So, is it the carpenters fault for installing the decking improperly?

Or, is it the roofers fault for accepting the side conditions?

Or, is it the builders or inspectors fault for allowing work to procede over unstable conditions?

You may have discovered a much larger can of worms than it currently seems.

Ed

Ed,

While I appreciate your response I think jumping to the conclusion that they installed the roof incorrectly or there is a larger can of worms is unwarranted without a thorough inspection.

This roof area sagged and it has clips. We need to determine why it sagged before we jump off the cliff and start demoing the rest of the roof. In fact, the clips, although not perfectly spaced in the center of each 24" section are there and for the most part centered. The clips also prevent the panels from butting up against each other as they leave the proper 1/8" gap between panels. Now, that doesn't mean that the vertical gaps were laid properly, the only way to see that would be to pull the shingles and underlayment off and inspect every seam and I doubt that will happen unless the city inspector requests it.

There were 3 roofing inspections that took place and the last one had 1 issue that was addressed (coverage of underlayment on a corner). I don't know where to place blame but I would put the bulk of it on the roofer since he should have noticed the sag or a soft spot when covering the roof. In looking at the clips in that area closer they are bent. Whether that was due to expansion and contraction or from the roofer putting too much load on that area I don't know. What I do know is the "why" will need to be determined to my satisfaction and the city inspector signs off on it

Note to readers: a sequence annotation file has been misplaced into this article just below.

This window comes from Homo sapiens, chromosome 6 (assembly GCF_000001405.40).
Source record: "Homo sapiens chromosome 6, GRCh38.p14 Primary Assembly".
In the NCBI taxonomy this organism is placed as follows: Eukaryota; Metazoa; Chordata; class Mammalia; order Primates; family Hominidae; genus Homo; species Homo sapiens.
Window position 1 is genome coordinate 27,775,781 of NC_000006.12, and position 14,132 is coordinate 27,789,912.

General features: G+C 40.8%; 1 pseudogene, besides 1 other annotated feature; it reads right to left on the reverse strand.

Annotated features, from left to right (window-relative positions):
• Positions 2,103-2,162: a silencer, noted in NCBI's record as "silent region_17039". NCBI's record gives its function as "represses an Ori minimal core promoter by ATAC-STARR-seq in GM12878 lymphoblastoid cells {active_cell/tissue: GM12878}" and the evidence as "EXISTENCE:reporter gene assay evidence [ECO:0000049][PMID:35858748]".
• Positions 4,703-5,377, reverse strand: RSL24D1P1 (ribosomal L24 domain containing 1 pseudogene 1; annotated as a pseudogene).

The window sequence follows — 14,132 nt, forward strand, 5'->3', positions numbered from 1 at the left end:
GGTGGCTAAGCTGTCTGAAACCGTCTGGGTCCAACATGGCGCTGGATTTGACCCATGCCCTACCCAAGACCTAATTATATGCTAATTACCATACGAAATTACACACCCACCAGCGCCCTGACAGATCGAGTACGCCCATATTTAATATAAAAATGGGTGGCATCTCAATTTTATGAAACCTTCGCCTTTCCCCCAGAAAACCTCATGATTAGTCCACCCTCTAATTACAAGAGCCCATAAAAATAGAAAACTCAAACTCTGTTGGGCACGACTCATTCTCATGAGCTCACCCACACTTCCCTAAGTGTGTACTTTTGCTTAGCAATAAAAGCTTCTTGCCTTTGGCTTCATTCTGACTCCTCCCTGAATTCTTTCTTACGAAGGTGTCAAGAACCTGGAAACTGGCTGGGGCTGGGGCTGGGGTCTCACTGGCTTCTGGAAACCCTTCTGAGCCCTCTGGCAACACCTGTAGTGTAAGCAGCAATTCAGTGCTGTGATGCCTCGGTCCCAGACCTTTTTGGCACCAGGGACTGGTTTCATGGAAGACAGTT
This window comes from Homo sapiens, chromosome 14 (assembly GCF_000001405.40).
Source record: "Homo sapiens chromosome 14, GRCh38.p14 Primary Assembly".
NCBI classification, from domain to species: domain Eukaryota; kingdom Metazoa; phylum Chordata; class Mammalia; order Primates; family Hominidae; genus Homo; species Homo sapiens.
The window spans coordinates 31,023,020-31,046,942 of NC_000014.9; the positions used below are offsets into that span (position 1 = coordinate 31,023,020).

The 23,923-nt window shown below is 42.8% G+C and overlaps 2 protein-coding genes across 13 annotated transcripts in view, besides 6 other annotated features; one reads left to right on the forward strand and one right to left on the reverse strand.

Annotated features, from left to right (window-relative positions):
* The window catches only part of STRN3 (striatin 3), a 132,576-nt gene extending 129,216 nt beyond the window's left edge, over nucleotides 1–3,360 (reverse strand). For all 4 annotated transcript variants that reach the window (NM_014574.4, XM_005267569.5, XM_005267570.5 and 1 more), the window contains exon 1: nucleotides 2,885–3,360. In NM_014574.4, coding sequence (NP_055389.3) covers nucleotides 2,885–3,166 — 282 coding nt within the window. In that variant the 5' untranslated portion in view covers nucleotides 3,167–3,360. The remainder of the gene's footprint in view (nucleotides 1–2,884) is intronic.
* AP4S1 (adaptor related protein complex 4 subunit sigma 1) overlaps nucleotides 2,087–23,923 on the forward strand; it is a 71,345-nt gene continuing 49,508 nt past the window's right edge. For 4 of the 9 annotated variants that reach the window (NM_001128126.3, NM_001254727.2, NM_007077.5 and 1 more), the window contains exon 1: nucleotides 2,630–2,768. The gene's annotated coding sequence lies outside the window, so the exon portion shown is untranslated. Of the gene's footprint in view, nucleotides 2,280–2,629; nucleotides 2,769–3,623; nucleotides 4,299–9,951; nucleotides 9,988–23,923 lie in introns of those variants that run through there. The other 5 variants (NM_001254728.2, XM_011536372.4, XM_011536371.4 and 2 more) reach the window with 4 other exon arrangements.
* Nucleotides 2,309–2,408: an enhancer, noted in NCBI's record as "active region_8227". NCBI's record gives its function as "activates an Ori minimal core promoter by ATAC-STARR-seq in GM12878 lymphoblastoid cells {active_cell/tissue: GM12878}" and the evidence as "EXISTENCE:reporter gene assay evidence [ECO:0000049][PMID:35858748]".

I will voice my concerns to the builder that the entire roof is suspect and see what response I get (I can predict the response already)

handy man88 04-08-2007 02:21 PM

Make sure it's on your final punchlist, and of course, do not go to settlement until it's fixed. You have zero leverage after settlement.